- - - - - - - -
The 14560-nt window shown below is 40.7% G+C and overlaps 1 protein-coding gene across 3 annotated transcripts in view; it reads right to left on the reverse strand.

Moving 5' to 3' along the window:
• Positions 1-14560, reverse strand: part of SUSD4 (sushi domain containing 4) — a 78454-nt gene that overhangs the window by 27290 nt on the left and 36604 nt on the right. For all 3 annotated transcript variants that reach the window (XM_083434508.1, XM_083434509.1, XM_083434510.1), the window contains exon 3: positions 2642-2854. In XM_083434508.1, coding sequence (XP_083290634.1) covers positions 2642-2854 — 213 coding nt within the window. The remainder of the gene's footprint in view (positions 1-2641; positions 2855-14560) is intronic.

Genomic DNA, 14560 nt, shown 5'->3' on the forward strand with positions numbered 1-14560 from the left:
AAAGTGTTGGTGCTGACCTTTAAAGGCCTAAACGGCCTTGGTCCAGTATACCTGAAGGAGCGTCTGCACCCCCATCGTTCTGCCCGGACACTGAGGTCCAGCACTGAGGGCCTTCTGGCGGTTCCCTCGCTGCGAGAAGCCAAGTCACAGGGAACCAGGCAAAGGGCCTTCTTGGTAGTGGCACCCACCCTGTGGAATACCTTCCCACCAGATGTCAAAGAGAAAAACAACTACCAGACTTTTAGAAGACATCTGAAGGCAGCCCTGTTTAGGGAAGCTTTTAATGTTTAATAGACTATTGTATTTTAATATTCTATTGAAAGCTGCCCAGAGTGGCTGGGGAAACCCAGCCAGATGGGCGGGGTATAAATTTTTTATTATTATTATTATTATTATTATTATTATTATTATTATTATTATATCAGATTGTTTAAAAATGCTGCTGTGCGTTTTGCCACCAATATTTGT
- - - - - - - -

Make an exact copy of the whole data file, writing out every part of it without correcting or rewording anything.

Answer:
The 14560-nt window shown below is 40.7% G+C and overlaps 1 protein-coding gene across 3 annotated transcripts in view; it reads right to left on the reverse strand.

Moving 5' to 3' along the window:
• Positions 1-14560, reverse strand: part of SUSD4 (sushi domain containing 4) — a 78454-nt gene that overhangs the window by 27290 nt on the left and 36604 nt on the right. For all 3 annotated transcript variants that reach the window (XM_083434508.1, XM_083434509.1, XM_083434510.1), the window contains exon 3: positions 2642-2854. In XM_083434508.1, coding sequence (XP_083290634.1) covers positions 2642-2854 — 213 coding nt within the window. The remainder of the gene's footprint in view (positions 1-2641; positions 2855-14560) is intronic.

Genomic DNA, 14560 nt, shown 5'->3' on the forward strand with positions numbered 1-14560 from the left:
AAAGTGTTGGTGCTGACCTTTAAAGGCCTAAACGGCCTTGGTCCAGTATACCTGAAGGAGCGTCTGCACCCCCATCGTTCTGCCCGGACACTGAGGTCCAGCACTGAGGGCCTTCTGGCGGTTCCCTCGCTGCGAGAAGCCAAGTCACAGGGAACCAGGCAAAGGGCCTTCTTGGTAGTGGCACCCACCCTGTGGAATACCTTCCCACCAGATGTCAAAGAGAAAAACAACTACCAGACTTTTAGAAGACATCTGAAGGCAGCCCTGTTTAGGGAAGCTTTTAATGTTTAATAGACTATTGTATTTTAATATTCTATTGAAAGCTGCCCAGAGTGGCTGGGGAAACCCAGCCAGATGGGCGGGGTATAAATTTTTTATTATTATTATTATTATTATTATTATTATTATTATTATTATTATATCAGATTGTTTAAAAATGCTGCTGTGCGTTTTGCCACCAATATTTGT